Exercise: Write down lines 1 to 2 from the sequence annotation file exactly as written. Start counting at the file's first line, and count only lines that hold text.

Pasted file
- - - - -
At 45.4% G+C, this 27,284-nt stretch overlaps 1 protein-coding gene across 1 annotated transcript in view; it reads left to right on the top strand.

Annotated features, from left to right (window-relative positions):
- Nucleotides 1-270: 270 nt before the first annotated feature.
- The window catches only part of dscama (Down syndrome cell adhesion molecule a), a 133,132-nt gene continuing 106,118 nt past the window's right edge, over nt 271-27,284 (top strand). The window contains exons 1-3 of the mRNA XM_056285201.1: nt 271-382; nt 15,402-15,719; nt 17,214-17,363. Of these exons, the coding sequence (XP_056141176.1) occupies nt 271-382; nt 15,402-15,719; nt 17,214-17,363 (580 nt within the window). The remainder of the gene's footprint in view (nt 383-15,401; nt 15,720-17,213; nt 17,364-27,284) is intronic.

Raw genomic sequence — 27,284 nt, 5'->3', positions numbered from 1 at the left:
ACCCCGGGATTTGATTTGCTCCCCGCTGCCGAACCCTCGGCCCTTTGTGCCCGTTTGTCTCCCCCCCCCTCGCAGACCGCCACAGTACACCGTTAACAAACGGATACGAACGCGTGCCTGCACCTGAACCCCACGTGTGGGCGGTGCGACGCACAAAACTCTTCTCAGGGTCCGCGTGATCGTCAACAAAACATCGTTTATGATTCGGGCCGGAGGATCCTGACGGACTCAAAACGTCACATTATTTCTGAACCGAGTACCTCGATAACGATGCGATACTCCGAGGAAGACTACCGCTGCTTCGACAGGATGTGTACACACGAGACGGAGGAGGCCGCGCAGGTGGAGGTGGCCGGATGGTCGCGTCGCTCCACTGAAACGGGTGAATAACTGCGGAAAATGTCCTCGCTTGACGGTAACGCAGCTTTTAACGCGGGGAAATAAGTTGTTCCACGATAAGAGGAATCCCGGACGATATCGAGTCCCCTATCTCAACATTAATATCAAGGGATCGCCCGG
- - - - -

At 45.4% G+C, this 27,284-nt stretch overlaps 1 protein-coding gene across 1 annotated transcript in view; it reads left to right on the top strand.

Annotated features, from left to right (window-relative positions):